Oh, how I love a good vintage corbel! When I remodeled my kitchen there was no question that it had to have a good set of antique corbels. And I found love in this gorgeous Eastlake design from a local salvage store:
Unfortunately this one’s mate was in really rough shape. They were also not the right size for where I need them. So I purchased this beauty under the pretense of using it for display purposes, and used it to create a piece with the dimensions I needed.
But that was all a lot of work, so I’m going to save you all that and give you exactly what you need to make these for yourself.
To get that authentic look I needed precision and the ability to plunge cut the designs on either side. So for this project I partnered with Inventables to carve these corbels using my X-Carve CNC machine.
Now, hopefully you know by now that I have always advocating for using whatever tools you have, and at the same time investing in quality. I have long admired what CNC machines can do, but it always seemed like an unattainable dream. But in recent years home-based CNC machines have opened the market to everyone. And it is awesome. Inventables makes the X-Carve in three sizes so you can find one that fits your budget. Go check it out – you’ll be surprised how affordable they are. This design was cut on the 1000 mm, but can easily be modified to fit on the smaller machines.
You’ll find the template for this design on Easel, Inventable’s free software for the X-Carve and on Inventable’s project page here. These corbels require four separate pieces per corbel. That amount of cutting takes some time, but there is just no substitute for that gorgeous bulkiness.
How to Carve the Corbels
You can find the link to the Easel file for these corbels HERE.
Two of the pieces are the inside of the corbels, and are sized down to sit recessed in the finished corbel. The two outer pieces are mirror images. You could choose to carve these with a V-Bit, which would make a great look. I elected to use a straight bit because the piece I was simulating had straight edges, albeit worn down by time. I use a 1/4″ straight bit here as the crazy amount of material you will be carving away would take a lot of time with anything smaller. Also, given the depth of the material breakage of bits was a concern, as well as the ability to get down far enough into the design.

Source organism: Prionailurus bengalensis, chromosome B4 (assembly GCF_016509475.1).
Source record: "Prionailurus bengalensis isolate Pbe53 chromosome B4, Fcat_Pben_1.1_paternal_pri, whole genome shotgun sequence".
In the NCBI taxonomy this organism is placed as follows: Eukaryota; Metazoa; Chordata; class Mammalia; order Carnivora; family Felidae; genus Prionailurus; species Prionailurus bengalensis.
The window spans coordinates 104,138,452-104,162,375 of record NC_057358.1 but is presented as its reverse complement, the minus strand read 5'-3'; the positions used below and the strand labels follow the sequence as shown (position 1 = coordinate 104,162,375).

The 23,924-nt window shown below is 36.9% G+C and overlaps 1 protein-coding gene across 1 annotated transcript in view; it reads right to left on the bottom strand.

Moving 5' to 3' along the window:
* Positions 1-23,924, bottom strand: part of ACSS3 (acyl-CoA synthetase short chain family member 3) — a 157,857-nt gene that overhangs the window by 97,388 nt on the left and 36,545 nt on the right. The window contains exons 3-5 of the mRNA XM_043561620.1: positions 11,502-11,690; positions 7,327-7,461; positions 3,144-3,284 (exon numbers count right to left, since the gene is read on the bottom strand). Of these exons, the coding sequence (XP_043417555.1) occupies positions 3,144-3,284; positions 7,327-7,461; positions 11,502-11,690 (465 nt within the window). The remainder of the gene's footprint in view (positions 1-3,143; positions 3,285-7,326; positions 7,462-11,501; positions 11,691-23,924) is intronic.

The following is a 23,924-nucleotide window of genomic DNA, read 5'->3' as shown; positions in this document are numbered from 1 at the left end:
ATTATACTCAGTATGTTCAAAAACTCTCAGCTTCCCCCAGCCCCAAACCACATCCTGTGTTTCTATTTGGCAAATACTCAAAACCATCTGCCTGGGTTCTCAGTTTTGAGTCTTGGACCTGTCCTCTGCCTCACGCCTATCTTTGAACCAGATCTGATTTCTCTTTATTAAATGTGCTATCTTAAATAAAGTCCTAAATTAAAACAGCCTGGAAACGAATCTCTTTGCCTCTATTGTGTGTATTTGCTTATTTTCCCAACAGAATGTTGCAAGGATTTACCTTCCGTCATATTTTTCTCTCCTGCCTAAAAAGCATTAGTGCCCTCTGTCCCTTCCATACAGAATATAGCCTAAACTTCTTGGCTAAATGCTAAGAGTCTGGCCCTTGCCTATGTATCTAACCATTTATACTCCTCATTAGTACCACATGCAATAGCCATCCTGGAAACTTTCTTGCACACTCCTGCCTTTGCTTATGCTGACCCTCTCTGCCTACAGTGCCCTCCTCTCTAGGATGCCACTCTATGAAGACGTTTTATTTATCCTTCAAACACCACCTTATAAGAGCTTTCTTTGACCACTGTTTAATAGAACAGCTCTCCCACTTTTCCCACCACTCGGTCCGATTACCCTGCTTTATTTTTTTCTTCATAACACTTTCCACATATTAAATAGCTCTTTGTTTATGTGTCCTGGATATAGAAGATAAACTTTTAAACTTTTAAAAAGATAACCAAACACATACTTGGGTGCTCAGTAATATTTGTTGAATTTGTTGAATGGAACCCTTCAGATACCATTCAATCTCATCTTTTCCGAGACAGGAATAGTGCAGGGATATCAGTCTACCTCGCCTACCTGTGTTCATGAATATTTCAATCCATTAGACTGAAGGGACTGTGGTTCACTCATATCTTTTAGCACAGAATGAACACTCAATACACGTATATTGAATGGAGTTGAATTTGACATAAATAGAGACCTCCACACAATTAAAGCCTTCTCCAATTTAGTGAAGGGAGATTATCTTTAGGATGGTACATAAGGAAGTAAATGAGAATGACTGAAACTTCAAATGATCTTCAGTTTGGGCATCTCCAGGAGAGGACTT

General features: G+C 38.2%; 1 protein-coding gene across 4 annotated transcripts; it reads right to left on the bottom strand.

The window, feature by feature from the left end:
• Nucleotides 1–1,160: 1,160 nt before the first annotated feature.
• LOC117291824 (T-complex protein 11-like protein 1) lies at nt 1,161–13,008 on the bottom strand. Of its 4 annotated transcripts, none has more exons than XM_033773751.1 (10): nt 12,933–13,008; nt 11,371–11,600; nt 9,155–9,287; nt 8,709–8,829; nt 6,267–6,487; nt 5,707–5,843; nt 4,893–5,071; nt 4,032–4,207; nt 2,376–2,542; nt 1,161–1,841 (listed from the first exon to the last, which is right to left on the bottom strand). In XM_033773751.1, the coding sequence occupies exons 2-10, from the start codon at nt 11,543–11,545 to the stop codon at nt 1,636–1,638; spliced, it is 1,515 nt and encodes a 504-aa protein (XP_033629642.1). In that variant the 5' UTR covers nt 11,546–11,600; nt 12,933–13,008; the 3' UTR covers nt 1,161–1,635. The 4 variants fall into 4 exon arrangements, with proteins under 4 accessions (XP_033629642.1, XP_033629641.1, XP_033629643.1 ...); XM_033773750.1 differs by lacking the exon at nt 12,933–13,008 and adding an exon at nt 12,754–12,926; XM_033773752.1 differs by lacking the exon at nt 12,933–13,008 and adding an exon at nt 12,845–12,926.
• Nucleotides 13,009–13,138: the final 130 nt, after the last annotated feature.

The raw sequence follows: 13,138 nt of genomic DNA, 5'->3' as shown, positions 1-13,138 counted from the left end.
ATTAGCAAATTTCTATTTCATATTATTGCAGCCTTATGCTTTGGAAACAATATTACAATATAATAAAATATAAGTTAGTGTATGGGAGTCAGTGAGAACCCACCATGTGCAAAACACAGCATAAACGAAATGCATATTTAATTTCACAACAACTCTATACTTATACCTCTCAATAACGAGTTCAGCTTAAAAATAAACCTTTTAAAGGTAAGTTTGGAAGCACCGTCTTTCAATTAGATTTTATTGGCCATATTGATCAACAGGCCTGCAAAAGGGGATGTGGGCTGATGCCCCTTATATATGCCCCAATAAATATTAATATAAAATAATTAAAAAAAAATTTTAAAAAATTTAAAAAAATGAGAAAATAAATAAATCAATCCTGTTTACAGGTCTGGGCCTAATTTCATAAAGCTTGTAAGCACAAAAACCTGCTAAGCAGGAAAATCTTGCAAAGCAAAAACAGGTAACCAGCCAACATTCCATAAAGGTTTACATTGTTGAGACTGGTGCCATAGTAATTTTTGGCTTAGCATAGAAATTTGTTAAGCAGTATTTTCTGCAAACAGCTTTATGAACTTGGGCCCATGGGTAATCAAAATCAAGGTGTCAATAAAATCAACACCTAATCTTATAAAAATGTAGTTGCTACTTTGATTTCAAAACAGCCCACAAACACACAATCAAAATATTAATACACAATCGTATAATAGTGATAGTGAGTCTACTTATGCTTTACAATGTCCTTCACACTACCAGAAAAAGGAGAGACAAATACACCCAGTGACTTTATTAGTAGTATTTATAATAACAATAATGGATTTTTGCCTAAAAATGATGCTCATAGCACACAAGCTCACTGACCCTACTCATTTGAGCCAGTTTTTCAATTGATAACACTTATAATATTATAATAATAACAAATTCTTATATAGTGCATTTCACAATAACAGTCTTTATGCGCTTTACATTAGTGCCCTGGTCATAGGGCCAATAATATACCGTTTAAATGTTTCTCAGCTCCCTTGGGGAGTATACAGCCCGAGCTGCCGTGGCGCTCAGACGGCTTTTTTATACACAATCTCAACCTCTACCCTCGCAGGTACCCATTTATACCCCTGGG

You can find all of these details on the Inventables website as well, where you also find an impressive library of ideas to keep you busy for a very long time.
All four pieces are on the same template, but to carve it I simply masked the pieces as I went along and carved one section at a time. To mask a section create a box, then overlay the pieces you are not carving and set the carve depth to zero. When you are ready to switch sections simply delete the box.
Getting that vintage look
*This post contains some affiliate links, which doesn’t cost you a pretty penny extra but does help me run this blog. You can learn more about that here.
Here’s the tools and supplies I used to create the look of my corbels
white paint (any will do)
Silicone glue brush (with the scraper end)
clamps (I’m linking to Amazon so you know which ones I used, but watch Home Depot for this. Sometimes they go on sale.)
heat gun (*optional)
drill (I use this brushless set, and they are kind of the bees knees)
paint brush (I used this stencil type that works well for dry brushing)
CNC machine (did I need to list that?!)
My corbels are carved out of pine wood. Keep in mind that harder woods will take longer to carve. The original corbel I was inspired by was out of pine, and I like that the softer wood is easy to age. It’s also easier to sand, which is a huge bonus. I used a micro sander to clean up the edges after carving.
I used this little brush from Rockler to wipe away the glue squeeze out as it started to dry. You don’t want to have to sand that stuff later.